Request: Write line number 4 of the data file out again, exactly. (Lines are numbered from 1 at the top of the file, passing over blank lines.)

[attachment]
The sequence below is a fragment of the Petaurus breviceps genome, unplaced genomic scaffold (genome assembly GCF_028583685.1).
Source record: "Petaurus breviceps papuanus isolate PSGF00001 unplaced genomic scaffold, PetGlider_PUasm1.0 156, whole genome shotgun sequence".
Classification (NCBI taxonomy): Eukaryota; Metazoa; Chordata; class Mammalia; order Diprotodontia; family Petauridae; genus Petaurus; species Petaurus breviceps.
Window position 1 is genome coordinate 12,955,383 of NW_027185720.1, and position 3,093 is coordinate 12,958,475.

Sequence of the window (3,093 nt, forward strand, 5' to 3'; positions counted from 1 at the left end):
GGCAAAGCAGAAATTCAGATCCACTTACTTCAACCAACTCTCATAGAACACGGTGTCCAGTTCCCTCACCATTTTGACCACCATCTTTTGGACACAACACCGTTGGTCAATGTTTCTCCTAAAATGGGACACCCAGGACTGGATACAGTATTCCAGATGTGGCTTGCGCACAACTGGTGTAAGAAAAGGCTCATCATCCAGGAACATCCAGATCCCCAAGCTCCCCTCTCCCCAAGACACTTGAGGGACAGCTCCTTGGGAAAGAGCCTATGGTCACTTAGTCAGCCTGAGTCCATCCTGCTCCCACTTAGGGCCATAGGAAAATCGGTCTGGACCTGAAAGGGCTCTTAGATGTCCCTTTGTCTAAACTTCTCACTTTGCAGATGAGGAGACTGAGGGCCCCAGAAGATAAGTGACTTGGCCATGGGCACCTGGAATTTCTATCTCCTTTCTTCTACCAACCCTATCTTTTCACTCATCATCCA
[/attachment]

Window position 1 is genome coordinate 12,955,383 of NW_027185720.1, and position 3,093 is coordinate 12,958,475.